The Supreme Court of the Philippines ruled on Friday to remove Maria Lourdes Sereno as Chief Justice. The historic ruling was made in a special en banc session which saw the high tribunal ultimately vote 8-6 against Sereno and declare void her appointment as the country’s Chief Justice.
The ruling is immediately executory but Sereno is expected to file an appeal against the decision. Her team of lawyers have confirmed that they are studying possible grounds for the appeal.
The decision was condemned by Philippine lawyers, lawmakers and civil society alike. Sereno has been a vocal critic of President Rodrigo Duterte’s vicious war on drugs which has resulted in the deaths of thousands of Philippine civilians. She also spoke out against Duterte’s extension of martial law in Mindanao last year.
Diminishing of democracy
Sereno was an appointee of the previous administration under Benigno Aquino III. The Philippines’ constitution does not accord a term limit for the chief justice, but he or she is generally obliged to retire upon reaching the age of 70. She was also the first woman and second youngest person to assume the position.
Duterte, who has a penchant for silencing his critics, was accused of executive overreach in orchestrating the ouster of Sereno. However, his office unequivocally denies such claims.
Since assuming the office of the President in 2016, Duterte has incessantly pursued his detractors – from parliamentarians, to civil society icons and media organisations. In April, he called Sereno an “enemy” and said that he would accelerate her removal from the Supreme Court.
In a statement, the Philippine Commission on Human Rights expressed their “disbelief” at the ruling and “denounced” the decision altogether.
“This decision has diminished our democracy. It erodes our obedience to the rule of law and departs from the will of the Filipino people,” the statement read.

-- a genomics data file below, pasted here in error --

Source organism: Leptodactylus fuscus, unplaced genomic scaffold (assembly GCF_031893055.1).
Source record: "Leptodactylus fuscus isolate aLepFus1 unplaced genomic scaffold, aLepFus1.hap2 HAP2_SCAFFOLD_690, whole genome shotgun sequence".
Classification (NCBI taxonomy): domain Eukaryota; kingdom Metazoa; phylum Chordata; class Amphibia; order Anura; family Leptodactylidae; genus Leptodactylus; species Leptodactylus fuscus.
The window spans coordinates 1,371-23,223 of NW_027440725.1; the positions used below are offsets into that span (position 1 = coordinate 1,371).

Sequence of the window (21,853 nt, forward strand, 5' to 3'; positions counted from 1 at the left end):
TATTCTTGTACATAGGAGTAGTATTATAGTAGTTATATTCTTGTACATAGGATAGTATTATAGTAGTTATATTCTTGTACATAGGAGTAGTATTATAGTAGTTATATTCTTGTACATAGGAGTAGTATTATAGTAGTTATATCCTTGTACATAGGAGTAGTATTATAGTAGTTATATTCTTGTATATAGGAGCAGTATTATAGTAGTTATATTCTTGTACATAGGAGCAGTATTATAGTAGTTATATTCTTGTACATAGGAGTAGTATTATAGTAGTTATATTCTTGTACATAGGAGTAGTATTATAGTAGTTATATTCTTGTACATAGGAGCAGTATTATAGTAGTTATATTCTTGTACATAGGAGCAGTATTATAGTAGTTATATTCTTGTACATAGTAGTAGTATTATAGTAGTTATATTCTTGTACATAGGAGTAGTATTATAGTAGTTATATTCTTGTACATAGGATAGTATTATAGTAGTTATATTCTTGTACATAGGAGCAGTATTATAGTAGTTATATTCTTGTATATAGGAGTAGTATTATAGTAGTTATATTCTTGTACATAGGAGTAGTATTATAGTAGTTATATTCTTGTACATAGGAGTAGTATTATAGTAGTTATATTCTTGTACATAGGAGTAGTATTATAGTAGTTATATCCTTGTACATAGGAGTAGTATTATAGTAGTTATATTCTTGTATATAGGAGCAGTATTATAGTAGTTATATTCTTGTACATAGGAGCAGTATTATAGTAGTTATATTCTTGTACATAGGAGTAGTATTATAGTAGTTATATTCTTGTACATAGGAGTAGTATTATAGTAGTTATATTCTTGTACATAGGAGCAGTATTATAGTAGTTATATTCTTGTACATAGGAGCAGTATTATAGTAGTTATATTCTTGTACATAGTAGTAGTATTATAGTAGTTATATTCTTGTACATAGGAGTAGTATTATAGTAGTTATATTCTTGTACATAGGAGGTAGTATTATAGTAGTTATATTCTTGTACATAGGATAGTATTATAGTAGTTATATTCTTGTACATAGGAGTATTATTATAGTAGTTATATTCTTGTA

It also condemned the method of removal as “unsanctioned” by the country’s constitution.
Source: Various sources
Sereno was ousted after the court granted a quo warranto petition which was filed by Solicitor General Jose Calida in March this year. The 34-page petition challenged the legality of Sereno’s appointment due to her failure to fully disclose her wealth and appealed to the court to have Sereno’s appointment as Chief Justice declared void.
However, many Philippine constitutional experts have pointed out that any sitting Chief Justice can only be removed through an impeachment, and a quo warranto petition cannot supplant that. The only Philippine Chief Justice to previously be impeached was Sereno’s predecessor, Renato Corona, who failed to publicly disclose his net worth.
Judicial integrity in question
Sereno is concurrently facing an impeachment complaint in the Philippine House of Representatives. In March, the House Justice Committee, voting 33-1, approved articles of impeachment against her. Her case is expected to be then elevated to a plenary session of the House. If it attains a one-third vote majority there, the case will then be transmitted to the Senate for an impeachment trial.
Filipino senator, Leila de Lima, who herself faced persecution for her vociferous stance against Duterte’s war on drugs, called the decision a “travesty of justice”.
In her statement, De Lima denounced the Supreme Court’s motives, attributing the move to a desire on its part to “rule through judicial tyranny”. She said that Duterte may now have a “partnership” with the judiciary but warned that “there can only be one absolute despot, and it will not be the justices of the Court.”
She further lambasted the justices, accusing them of conspiring to increase the Supreme Court’s power through the mechanism of Sereno’s ouster.
“Quite the contrary, they have just destroyed [the Supreme Court] together with the rest of the judiciary. Nothing will now stop Duterte from finishing off the rest of our democratic institutions,” she warned chillingly.
Sereno’s unceremonious removal sparks concerns over a possible constitutional crisis and an increasing grip by the executive on all branches of government. With Sereno out of the way, Duterte now has a free hand to appoint the next Chief Justice.
Going by the constitution, Duterte has 90 days from the date of vacancy to appoint a replacement from a list of nominees submitted by the Judicial and Bar Council (JBC). The nominees are normally selected from the existing Associate Justices, and those who make the cut are mostly senior justices.
In the court’s over 100-year history, only twice – in 1901 and 1921 – has there ever been a Chief Justice who hadn’t previously served as an Associate Justice. If Duterte wishes to cement his grip on the judiciary, he could select a benefactor from outside the current pool of Associate Justices to occupy that esteemed position.
However, he may very well pick one from within the current crop of justices who might be in favour of him. Senior Associate Justice Antonio T Carpio, who is currently serving as Acting Chief Justice was one of the eight justices who voted in favour of Sereno’s removal. He was appointed by Duterte last year and stands a bright chance of becoming the next Chief Justice of the Philippines.